485 U. S. 265
March 21, 1988
A widow and her child sued a cargo ships company (Stanships) for her husband’s wrongful death. She lost, but appealed. Shortly afterward, the ship company successfully filed a motion to be awarded court costs. When the widow did not subsequently renew her request for appeal, Stanships tried to get the case dismissed because the Federal Rules of Civil Procedure required re-filing when a court amends its final judgment.
The Supreme Court slapped down Stanships in an 8-1 per curiam decision. The aforementioned rule only applied when the judgment on the legal merits was altered or amended, not when the totally separate issue of costs was re-examined. A careful parsing of the Federal Rules related to court costs bolstered this conclusion. Thus, the widow could go ahead with her appeal without needing to re-file. Marshall, as always, dissented, and opined that the Court should have heard oral argument before reaching a verdict.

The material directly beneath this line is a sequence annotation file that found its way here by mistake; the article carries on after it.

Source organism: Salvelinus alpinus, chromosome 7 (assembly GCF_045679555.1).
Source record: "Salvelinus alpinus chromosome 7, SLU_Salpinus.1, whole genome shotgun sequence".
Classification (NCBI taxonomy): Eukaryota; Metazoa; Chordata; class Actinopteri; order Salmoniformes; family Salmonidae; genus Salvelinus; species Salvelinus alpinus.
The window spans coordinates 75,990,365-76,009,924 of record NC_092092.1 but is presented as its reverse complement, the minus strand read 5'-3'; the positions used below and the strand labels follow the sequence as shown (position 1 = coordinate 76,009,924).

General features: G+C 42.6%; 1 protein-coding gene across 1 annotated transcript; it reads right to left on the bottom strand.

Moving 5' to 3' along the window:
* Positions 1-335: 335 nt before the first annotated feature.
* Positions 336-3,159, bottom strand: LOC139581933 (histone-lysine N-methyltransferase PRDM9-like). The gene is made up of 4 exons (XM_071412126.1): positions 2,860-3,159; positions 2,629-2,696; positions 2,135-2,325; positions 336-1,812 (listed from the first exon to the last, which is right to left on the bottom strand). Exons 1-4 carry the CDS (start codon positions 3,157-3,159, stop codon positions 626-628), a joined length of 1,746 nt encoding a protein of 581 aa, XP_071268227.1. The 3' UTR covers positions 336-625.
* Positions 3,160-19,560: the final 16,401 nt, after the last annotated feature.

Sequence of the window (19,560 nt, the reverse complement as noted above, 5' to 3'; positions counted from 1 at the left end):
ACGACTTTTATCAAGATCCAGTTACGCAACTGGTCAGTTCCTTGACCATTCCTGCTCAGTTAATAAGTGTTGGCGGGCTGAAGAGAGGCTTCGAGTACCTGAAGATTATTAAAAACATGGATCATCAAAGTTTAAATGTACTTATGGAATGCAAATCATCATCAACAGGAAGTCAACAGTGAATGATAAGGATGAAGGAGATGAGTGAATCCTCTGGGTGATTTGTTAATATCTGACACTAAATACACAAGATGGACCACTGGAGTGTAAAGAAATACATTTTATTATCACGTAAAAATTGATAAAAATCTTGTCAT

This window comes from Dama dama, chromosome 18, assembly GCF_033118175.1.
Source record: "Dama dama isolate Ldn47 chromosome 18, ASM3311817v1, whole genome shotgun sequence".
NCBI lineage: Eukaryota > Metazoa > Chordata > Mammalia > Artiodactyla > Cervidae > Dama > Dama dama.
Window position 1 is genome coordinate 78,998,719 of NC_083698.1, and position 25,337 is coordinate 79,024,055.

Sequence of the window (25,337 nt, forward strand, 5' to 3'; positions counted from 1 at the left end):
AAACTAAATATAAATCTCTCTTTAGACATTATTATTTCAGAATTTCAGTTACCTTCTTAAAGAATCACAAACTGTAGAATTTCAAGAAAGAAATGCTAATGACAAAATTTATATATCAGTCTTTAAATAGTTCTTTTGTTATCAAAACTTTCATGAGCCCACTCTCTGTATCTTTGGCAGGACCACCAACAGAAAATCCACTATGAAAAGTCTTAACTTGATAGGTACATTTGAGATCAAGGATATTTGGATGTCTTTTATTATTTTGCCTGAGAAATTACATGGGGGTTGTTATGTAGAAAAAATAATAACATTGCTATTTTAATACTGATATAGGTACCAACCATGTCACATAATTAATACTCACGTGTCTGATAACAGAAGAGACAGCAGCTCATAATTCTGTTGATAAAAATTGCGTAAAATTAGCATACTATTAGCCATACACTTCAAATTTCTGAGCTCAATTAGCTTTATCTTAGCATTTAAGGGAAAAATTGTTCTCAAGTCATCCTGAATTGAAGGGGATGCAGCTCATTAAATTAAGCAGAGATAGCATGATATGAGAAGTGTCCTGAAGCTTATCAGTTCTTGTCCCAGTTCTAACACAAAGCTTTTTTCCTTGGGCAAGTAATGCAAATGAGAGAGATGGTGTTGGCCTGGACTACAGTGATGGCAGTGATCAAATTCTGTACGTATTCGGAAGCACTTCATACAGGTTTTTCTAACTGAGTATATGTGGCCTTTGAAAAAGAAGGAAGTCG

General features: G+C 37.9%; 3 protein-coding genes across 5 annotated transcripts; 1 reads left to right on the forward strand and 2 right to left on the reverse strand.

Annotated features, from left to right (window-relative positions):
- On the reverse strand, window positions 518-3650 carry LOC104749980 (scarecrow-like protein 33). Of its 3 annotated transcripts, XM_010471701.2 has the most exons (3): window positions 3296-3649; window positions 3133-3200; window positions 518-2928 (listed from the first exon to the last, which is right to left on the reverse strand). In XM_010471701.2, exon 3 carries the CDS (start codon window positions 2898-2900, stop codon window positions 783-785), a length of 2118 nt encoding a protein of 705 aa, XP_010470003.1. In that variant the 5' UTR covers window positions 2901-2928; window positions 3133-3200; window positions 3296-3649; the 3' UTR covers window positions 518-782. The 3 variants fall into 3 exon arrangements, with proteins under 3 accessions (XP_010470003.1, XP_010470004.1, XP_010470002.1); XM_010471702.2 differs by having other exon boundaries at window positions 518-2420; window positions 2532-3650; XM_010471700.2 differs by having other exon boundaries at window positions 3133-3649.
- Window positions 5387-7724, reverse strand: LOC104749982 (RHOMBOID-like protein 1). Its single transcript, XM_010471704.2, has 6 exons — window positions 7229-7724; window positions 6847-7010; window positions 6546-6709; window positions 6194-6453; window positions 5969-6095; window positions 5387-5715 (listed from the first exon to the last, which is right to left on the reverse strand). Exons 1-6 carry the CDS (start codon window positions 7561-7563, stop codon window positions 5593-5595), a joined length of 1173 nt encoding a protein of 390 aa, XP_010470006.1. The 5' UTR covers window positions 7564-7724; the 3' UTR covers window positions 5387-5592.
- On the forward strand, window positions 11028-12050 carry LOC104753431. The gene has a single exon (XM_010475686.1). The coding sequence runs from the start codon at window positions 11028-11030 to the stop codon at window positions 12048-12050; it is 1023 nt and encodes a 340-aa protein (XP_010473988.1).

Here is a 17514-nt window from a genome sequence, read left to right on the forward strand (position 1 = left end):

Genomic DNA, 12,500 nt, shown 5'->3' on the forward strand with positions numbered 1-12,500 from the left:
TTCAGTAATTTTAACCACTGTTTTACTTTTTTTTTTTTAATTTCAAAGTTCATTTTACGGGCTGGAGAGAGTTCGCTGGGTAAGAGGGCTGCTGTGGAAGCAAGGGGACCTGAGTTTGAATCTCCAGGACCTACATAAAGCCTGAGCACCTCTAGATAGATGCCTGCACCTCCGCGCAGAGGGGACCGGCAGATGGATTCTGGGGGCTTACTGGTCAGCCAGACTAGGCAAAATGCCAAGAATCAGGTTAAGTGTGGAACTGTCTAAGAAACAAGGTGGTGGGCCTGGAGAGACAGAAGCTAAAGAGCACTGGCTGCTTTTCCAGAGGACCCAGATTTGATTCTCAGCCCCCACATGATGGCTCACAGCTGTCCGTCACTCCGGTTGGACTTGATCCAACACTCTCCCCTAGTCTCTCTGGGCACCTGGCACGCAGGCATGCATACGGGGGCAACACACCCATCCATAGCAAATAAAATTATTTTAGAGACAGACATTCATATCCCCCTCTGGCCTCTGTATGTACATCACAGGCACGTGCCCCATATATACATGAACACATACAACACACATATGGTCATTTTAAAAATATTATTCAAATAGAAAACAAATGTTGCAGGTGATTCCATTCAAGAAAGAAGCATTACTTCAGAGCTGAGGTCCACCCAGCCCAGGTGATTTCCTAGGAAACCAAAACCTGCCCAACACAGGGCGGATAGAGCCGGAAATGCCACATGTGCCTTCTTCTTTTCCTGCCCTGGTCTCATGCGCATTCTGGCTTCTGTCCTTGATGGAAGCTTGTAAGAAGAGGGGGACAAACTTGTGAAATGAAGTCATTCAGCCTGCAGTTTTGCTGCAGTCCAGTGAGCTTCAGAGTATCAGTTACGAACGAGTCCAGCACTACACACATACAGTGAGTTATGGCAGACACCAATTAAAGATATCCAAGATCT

Usually, the Supreme Court is a cold and callous organization which does not care about establishing justice. But on very rare occasions, like in Rose, it will remember the Bible’s warning: “cursed [is] anyone who perverts the justice due to the sojourner, the fatherless, and the widow” (Deuteronomy 27:19). And so, on that beautiful day in March of 1988, eight Justices protected Mercilyn Buchanan against the abusive ship company, just as they had protected Carrie Rose sixteen months earlier. Obedience to God must not be so vanishingly rare, but I suppose a tiny amount of obedience is better than none.